Results 1 to 4 of 4
  1. #1
    Junior Member
    Join Date
    Dec 2008

    Default ASB Margin Lending - Withdraw Cash/Equity


    I was wondering if anybody has experience with ASB Margin Lending,and if it possible
    to use it similar to a revolving credit facility?

    For example, building up a portfolio in a margin account and having leverage within the required ratio. Then paying down the leverage/loan
    through regular dividends and income, and after time transferring cash out of the margin account to fund other investments/expenses?
    (obviously staying within the required margin ratios).

    Is this possible to do this? As it would be potentially be a good strategy to free up cash/equity from current holdings without having to sell them.
    Or is it only possible to use the margin to make additional share purchases?

    Thanks in advance,


  2. #2
    Permanent Newbie
    Join Date
    Mar 2010


    To be honest I have not tried but there is a balance in the cash management account you can transfer to other ASB accounts and spend on whatever you like as far as I am aware. ASB Securities holds your shares as security for the loan so can sell as soon as you breach your margin which can disappear quite quickly in a crash as I found out in 2007-2009.

    To find an investment that yields more than what you pay in interest would be quite a feat in this day and age. Actually I take that back 6% on your loan.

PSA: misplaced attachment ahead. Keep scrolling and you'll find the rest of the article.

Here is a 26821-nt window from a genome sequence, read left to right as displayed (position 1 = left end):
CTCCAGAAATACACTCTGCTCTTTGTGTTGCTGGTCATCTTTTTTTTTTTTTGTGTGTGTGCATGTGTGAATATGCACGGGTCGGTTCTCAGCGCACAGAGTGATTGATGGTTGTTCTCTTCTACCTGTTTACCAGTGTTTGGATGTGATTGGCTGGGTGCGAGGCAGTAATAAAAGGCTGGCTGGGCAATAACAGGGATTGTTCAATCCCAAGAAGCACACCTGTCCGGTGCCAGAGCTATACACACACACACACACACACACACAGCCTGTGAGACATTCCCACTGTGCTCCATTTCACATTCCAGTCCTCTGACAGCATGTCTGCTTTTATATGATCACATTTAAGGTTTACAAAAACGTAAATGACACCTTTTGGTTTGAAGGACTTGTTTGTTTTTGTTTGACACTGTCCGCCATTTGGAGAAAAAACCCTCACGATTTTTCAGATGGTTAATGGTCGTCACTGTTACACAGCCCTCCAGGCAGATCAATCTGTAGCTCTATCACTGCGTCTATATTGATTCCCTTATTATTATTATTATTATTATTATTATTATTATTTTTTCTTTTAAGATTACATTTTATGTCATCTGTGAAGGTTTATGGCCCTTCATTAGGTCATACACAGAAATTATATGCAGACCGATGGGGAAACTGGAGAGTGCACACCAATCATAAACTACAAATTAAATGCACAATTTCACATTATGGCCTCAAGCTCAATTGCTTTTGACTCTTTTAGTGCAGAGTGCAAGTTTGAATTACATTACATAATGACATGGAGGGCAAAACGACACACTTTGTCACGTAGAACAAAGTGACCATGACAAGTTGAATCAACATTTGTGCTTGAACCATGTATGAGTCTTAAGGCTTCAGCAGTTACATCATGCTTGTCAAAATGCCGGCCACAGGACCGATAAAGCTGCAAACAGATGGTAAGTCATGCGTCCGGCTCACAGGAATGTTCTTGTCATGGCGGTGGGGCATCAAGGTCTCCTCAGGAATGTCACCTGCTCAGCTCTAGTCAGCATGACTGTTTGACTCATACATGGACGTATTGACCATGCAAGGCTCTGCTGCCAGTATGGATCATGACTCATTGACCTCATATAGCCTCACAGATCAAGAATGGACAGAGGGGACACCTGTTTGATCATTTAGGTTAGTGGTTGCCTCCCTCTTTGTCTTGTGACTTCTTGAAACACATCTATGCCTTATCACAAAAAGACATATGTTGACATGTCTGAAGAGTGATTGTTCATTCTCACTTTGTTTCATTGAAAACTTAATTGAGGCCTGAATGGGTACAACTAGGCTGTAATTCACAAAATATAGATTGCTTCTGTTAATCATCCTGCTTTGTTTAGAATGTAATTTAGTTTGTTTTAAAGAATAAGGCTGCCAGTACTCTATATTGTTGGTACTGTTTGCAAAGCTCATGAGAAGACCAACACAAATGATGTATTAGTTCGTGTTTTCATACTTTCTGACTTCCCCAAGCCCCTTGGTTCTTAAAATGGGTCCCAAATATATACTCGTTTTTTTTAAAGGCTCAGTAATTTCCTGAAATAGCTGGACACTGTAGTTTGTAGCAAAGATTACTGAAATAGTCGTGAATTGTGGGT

I would have thought you would have to be pretty confident in your investing ability to do that. Isn't one of the investing maxims "never borrow to buy shares".

  3. #3
    Junior Member
    Join Date
    Dec 2008


    Thanks for your reply Aaron. You make some great points.

    The reason I am researching this strategy, is that holding the likes of AIA, SUM and VHP for 10plus years now, my equity gain is high, but dividend yield on current value is low. I do wish to hold these shares for a further 20plus years, and am contemplating if the margin lending is way of releasing capital periodically instead of selling any shares.

    I do understand there is risk involved. If I proceeded the loan to equity ratio would be very low to avoid margin calls. I'm am also of the opinion some calculated risk is a good idea to work towards one's individual goals.

    Worth noting too, the interest is tax deductible if capital is used to purchase an income producing asset. Effectively giving a considerably lower interest rate.

  4. #4
    FEAR n GREED JBmurc's Avatar
    Join Date
    Sep 2002
    Central Otago


    Just got another 70k available on floating credit @ 5% with Westpac .. what does ASB charge?
    People don't have ideas, ideas have people


Posting Permissions

  • You may not post new threads
  • You may not post replies
  • You may not post attachments
  • You may not edit your posts